Or, the Easter Forest Park car show revisited. I said I wouldn't post too many photos of other people's cars here, but this one is worth making an exception for. If you're into cars it's hard to imagine not being able to appreciate this one.
Early in the morning, the ultra-rare 1963 Chrysler Turbine arrived. I believe it is one of just 7 or 8 existing, and I think one of only two that is kept in running condition. This one I think is owned by the St. Louis Museum of Transportation, and restored by one of the guys there. Here is a great webpage if you'd like to learn more about the Chrysler Turbine:
This is one awesome car to hear the turbine engine run. It sounds like a quiet jet engine, or more specifically like a vacuum cleaner!
(photo 10) The hood and rear body section are installed.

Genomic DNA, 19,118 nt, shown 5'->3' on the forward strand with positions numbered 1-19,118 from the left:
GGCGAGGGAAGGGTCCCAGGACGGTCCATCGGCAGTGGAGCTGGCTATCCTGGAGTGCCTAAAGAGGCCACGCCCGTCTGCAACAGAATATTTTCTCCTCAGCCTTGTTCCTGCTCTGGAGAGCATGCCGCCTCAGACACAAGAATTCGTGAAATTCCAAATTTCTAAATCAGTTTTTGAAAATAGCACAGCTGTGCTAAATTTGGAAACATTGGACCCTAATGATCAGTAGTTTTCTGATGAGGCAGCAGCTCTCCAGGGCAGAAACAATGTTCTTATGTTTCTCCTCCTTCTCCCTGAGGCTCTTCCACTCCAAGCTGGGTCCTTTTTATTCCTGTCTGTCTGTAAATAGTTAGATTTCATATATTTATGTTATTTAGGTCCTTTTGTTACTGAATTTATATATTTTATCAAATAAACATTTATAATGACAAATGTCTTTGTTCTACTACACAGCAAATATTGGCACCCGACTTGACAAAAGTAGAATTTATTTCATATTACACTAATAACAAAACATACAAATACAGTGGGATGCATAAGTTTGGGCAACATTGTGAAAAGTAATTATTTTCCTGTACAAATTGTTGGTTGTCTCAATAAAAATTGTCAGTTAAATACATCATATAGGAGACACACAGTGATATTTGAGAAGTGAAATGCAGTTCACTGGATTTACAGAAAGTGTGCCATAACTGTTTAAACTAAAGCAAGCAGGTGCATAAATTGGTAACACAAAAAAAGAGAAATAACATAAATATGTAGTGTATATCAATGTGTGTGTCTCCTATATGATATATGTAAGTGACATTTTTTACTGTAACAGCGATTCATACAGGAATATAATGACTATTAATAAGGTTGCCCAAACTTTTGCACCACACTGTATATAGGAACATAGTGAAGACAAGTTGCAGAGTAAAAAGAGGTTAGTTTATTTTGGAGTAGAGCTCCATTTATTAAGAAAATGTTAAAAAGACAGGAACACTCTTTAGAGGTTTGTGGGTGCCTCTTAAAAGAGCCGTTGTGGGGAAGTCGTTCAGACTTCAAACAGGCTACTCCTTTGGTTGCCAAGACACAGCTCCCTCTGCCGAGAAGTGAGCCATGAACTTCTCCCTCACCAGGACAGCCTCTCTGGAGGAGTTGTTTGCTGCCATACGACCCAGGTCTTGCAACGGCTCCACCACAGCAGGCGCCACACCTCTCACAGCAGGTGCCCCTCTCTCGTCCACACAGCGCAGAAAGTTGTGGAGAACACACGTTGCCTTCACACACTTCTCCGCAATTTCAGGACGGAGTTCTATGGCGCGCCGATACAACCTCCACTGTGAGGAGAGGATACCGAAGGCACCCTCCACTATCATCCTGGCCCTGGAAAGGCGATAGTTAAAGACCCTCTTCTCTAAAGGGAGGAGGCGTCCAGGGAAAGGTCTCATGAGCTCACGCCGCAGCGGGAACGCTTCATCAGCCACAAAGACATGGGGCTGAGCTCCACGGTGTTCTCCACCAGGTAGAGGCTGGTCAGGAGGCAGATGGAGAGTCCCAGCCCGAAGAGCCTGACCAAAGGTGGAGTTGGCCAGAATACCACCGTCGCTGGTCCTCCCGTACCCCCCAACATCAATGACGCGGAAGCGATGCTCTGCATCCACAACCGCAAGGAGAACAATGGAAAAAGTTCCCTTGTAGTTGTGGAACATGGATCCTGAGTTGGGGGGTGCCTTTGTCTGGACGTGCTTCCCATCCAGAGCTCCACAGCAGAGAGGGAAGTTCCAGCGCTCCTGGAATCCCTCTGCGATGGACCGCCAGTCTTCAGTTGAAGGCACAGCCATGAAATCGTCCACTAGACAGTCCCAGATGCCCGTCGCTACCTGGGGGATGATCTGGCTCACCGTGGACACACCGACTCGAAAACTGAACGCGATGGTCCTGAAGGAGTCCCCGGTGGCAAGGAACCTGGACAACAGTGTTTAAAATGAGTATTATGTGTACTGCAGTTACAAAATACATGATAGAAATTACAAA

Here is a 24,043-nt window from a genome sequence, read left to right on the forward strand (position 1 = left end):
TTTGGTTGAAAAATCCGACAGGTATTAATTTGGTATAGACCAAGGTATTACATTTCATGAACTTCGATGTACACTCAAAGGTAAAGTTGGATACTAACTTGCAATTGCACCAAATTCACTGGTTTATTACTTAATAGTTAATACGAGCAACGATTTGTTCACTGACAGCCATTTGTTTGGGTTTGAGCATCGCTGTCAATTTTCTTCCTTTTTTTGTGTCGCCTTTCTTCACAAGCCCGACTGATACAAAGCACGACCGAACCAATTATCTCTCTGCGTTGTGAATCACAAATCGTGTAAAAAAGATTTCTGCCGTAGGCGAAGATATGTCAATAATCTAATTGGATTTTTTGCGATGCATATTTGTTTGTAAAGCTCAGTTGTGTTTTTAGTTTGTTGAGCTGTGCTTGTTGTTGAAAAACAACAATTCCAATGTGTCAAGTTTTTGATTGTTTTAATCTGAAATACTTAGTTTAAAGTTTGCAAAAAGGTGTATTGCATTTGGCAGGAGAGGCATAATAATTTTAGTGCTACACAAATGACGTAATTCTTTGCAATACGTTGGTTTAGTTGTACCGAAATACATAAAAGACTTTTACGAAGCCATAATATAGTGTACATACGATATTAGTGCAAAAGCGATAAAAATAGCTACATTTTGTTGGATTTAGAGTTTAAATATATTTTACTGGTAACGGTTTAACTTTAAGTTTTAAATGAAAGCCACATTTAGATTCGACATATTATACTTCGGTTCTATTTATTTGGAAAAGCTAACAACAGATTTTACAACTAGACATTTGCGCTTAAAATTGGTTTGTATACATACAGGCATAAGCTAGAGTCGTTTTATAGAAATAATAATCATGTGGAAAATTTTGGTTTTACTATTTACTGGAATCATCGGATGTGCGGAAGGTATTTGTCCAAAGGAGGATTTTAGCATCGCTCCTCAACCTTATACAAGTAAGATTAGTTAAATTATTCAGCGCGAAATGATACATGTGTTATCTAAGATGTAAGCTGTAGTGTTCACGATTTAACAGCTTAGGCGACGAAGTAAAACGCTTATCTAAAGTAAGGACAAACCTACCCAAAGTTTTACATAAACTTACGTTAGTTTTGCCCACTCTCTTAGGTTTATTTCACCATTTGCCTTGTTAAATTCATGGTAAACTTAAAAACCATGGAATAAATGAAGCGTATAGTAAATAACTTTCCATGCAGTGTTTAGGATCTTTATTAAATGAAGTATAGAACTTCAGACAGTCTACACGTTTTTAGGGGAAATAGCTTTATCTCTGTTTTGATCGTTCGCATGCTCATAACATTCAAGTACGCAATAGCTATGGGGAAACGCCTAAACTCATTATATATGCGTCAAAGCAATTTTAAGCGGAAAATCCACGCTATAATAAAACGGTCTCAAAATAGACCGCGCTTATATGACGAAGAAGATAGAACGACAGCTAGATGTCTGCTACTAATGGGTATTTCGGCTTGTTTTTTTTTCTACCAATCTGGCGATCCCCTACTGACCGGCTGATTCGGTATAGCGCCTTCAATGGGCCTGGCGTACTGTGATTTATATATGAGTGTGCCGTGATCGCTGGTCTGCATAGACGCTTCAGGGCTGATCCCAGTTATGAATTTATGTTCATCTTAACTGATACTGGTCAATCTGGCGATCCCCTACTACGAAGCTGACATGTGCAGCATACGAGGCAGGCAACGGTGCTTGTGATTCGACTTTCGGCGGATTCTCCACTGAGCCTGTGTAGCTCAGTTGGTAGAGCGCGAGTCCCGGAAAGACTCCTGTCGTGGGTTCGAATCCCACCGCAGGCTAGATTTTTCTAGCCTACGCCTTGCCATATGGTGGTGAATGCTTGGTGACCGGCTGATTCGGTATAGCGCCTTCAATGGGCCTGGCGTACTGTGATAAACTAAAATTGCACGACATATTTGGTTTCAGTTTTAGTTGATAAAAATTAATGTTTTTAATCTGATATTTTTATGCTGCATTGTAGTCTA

(photo 11) The engine was cranked, it started on the second try, and the car was driven off to loud applause from a crowd of several hundred. (there were bleachers and more people behind and all around me.)
My project took years, but this 1926 T-Model was assembled in less than 15 minutes!
But since it is the 'project journal' section, I can't resist showing and telling about this Ford Model T I saw.
I just spent 4 years working on my Cutlass, off and on and inbetween other projects. I should have looked to the Greater St. Louis Model T Ford Club for inspiration. Six of their guys know how to do it. They assembled a car from the frame up--in just 15 minutes!
(photo 1) They started with this bare frame, and parts arranged on the ground nearby.
(photo 2) The large horizontal bar allowed 3 men to lift the engine and transmission, 2 men on the bar, and one man in the front, lifting with the engine's hand crank.
(photo 3) After the engine was set into place, the frame was lifted onto two jackstands centered under each rail, as the engine was bolted into place.